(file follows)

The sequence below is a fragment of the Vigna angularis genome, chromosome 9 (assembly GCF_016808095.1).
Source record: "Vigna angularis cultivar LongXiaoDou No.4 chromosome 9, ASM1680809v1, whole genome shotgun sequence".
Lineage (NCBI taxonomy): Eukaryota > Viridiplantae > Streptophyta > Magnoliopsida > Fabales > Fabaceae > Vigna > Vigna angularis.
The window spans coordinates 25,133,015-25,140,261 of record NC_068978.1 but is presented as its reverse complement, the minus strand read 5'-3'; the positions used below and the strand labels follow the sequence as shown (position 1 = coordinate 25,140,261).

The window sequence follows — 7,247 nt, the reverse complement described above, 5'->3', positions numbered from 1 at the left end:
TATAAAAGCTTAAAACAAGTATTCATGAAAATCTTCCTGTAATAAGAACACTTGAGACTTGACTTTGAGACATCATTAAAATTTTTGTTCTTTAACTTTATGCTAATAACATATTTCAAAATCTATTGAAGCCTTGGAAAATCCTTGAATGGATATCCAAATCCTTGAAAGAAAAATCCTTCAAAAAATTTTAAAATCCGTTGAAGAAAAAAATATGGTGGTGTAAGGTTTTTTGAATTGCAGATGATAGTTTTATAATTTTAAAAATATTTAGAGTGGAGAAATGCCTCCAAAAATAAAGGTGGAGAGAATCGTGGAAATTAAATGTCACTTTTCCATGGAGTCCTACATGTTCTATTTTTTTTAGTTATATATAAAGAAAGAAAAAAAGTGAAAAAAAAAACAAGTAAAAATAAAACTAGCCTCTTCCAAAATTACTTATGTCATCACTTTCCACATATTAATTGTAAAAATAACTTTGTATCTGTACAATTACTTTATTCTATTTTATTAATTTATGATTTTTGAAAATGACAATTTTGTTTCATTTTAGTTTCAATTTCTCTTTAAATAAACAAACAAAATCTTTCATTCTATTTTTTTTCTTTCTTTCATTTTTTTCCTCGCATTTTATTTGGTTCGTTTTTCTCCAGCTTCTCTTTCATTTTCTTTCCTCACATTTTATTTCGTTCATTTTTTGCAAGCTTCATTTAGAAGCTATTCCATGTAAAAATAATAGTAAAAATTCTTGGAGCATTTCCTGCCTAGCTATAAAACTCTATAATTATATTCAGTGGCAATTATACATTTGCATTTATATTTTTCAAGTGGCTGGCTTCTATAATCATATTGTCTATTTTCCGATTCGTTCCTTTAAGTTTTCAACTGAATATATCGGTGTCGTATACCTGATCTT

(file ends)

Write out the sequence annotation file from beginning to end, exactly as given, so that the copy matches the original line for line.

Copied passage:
The sequence below is a fragment of the Vigna angularis genome, chromosome 9 (assembly GCF_016808095.1).
Source record: "Vigna angularis cultivar LongXiaoDou No.4 chromosome 9, ASM1680809v1, whole genome shotgun sequence".
Lineage (NCBI taxonomy): Eukaryota > Viridiplantae > Streptophyta > Magnoliopsida > Fabales > Fabaceae > Vigna > Vigna angularis.
The window spans coordinates 25,133,015-25,140,261 of record NC_068978.1 but is presented as its reverse complement, the minus strand read 5'-3'; the positions used below and the strand labels follow the sequence as shown (position 1 = coordinate 25,140,261).

The window sequence follows — 7,247 nt, the reverse complement described above, 5'->3', positions numbered from 1 at the left end:
TATAAAAGCTTAAAACAAGTATTCATGAAAATCTTCCTGTAATAAGAACACTTGAGACTTGACTTTGAGACATCATTAAAATTTTTGTTCTTTAACTTTATGCTAATAACATATTTCAAAATCTATTGAAGCCTTGGAAAATCCTTGAATGGATATCCAAATCCTTGAAAGAAAAATCCTTCAAAAAATTTTAAAATCCGTTGAAGAAAAAAATATGGTGGTGTAAGGTTTTTTGAATTGCAGATGATAGTTTTATAATTTTAAAAATATTTAGAGTGGAGAAATGCCTCCAAAAATAAAGGTGGAGAGAATCGTGGAAATTAAATGTCACTTTTCCATGGAGTCCTACATGTTCTATTTTTTTTAGTTATATATAAAGAAAGAAAAAAAGTGAAAAAAAAAACAAGTAAAAATAAAACTAGCCTCTTCCAAAATTACTTATGTCATCACTTTCCACATATTAATTGTAAAAATAACTTTGTATCTGTACAATTACTTTATTCTATTTTATTAATTTATGATTTTTGAAAATGACAATTTTGTTTCATTTTAGTTTCAATTTCTCTTTAAATAAACAAACAAAATCTTTCATTCTATTTTTTTTCTTTCTTTCATTTTTTTCCTCGCATTTTATTTGGTTCGTTTTTCTCCAGCTTCTCTTTCATTTTCTTTCCTCACATTTTATTTCGTTCATTTTTTGCAAGCTTCATTTAGAAGCTATTCCATGTAAAAATAATAGTAAAAATTCTTGGAGCATTTCCTGCCTAGCTATAAAACTCTATAATTATATTCAGTGGCAATTATACATTTGCATTTATATTTTTCAAGTGGCTGGCTTCTATAATCATATTGTCTATTTTCCGATTCGTTCCTTTAAGTTTTCAACTGAATATATCGGTGTCGTATACCTGATCTT